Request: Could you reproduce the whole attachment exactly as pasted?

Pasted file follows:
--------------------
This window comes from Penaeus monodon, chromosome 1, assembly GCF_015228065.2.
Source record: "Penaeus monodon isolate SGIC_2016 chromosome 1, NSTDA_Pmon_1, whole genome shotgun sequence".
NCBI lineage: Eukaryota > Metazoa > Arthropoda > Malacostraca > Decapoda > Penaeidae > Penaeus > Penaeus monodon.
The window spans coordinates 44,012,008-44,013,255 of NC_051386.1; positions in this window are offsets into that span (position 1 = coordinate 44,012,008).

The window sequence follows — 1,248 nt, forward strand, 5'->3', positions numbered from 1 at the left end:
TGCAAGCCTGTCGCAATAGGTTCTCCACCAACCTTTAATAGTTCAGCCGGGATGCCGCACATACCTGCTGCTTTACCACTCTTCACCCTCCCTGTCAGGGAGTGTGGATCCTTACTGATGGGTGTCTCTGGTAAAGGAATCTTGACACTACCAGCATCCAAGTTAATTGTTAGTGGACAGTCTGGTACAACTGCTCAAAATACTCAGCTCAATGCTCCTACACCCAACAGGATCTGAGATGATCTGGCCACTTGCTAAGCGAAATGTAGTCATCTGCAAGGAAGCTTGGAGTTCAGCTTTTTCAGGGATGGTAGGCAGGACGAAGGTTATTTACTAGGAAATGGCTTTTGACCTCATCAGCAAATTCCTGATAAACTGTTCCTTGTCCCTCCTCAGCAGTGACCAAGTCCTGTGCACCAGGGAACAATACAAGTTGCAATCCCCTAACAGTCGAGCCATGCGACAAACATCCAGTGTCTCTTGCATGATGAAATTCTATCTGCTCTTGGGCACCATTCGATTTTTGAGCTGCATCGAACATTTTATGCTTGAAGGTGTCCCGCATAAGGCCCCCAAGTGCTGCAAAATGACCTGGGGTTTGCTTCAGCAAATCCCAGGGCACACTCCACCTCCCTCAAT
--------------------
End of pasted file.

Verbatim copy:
This window comes from Penaeus monodon, chromosome 1, assembly GCF_015228065.2.
Source record: "Penaeus monodon isolate SGIC_2016 chromosome 1, NSTDA_Pmon_1, whole genome shotgun sequence".
NCBI lineage: Eukaryota > Metazoa > Arthropoda > Malacostraca > Decapoda > Penaeidae > Penaeus > Penaeus monodon.
The window spans coordinates 44,012,008-44,013,255 of NC_051386.1; positions in this window are offsets into that span (position 1 = coordinate 44,012,008).

The window sequence follows — 1,248 nt, forward strand, 5'->3', positions numbered from 1 at the left end:
TGCAAGCCTGTCGCAATAGGTTCTCCACCAACCTTTAATAGTTCAGCCGGGATGCCGCACATACCTGCTGCTTTACCACTCTTCACCCTCCCTGTCAGGGAGTGTGGATCCTTACTGATGGGTGTCTCTGGTAAAGGAATCTTGACACTACCAGCATCCAAGTTAATTGTTAGTGGACAGTCTGGTACAACTGCTCAAAATACTCAGCTCAATGCTCCTACACCCAACAGGATCTGAGATGATCTGGCCACTTGCTAAGCGAAATGTAGTCATCTGCAAGGAAGCTTGGAGTTCAGCTTTTTCAGGGATGGTAGGCAGGACGAAGGTTATTTACTAGGAAATGGCTTTTGACCTCATCAGCAAATTCCTGATAAACTGTTCCTTGTCCCTCCTCAGCAGTGACCAAGTCCTGTGCACCAGGGAACAATACAAGTTGCAATCCCCTAACAGTCGAGCCATGCGACAAACATCCAGTGTCTCTTGCATGATGAAATTCTATCTGCTCTTGGGCACCATTCGATTTTTGAGCTGCATCGAACATTTTATGCTTGAAGGTGTCCCGCATAAGGCCCCCAAGTGCTGCAAAATGACCTGGGGTTTGCTTCAGCAAATCCCAGGGCACACTCCACCTCCCTCAAT